Renewable fuels are made from biological sources, such as:
- cellulose from plant fibres
- forestry and livestock waste products
- switch grass and straw
Emerging technologies have the potential to convert Alberta’s waste materials to bioenergy products, including renewable fuels.
The RFS will:
- help the province meet its climate change targets and support Alberta’s renewable fuels sector by encouraging development of renewable energy and facilitate a market for the consumption of renewable fuels
- reduce carbon dioxide and carbon monoxide emissions and smog-creating compounds
- encourage research and development of technologies for renewable fuel production from forestry biomass and conversion of waste to energy
Additional environmental advantages:
- renewable fuels are biodegradable
- the production of renewable fuels can have less energy use, reduced water and improved technologies for the use of waste
- the use of renewable fuels has the potential to reduce greenhouse gas (GHG) emissions by about one million tonnes each year (equivalent to taking 260,000 vehicles off Alberta's roads each year); new, more efficient technologies will further reduce GHG emissions
Impacts of the RFS
Impact on food prices
A number of factors contribute to the price of food. Alberta currently only consumes about 1.2% of available grains and oilseeds in the manufacturing of renewable fuel in the province. As a result, grain for fuel use in Alberta is not expected to have any significant impact on the price of food.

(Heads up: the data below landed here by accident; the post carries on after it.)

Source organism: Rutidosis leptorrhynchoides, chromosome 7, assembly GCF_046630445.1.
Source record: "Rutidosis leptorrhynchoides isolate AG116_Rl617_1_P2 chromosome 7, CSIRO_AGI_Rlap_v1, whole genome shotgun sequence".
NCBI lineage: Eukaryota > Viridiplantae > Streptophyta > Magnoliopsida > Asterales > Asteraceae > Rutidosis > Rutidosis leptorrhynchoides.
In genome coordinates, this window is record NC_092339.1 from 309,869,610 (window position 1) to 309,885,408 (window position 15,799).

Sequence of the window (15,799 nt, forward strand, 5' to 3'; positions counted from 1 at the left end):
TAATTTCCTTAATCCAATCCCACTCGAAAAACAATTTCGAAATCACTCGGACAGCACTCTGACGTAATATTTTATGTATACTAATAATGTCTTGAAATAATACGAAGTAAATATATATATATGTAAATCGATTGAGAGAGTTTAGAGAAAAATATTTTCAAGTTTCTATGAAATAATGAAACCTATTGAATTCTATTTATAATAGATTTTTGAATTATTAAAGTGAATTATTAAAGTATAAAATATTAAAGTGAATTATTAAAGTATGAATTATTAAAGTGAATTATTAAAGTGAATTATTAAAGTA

In addition, the vast majority of bioenergy in Alberta is produced from either waste or forestry biomass. This trend is expected to continue with future growth and adoption of emerging technologies, such as gasification of municipal solid waste or ethanol production from woody biomass.
The price of oil, and not corn prices or ethanol production, has the greatest impact on consumer food prices. Energy is part of every phase of food production, from processing, to packaging to transportation.
Effect on feed for livestock
Alberta typically imports feed grains from Saskatchewan. By producing ethanol in Alberta, a by-product called distiller’s grain is produced. Distiller’s grain is a good source of feed and can be included readily in various livestock diets. The integration of ethanol facilities with livestock operations can be complementary.
Connect with the RFS program by email email@example.com.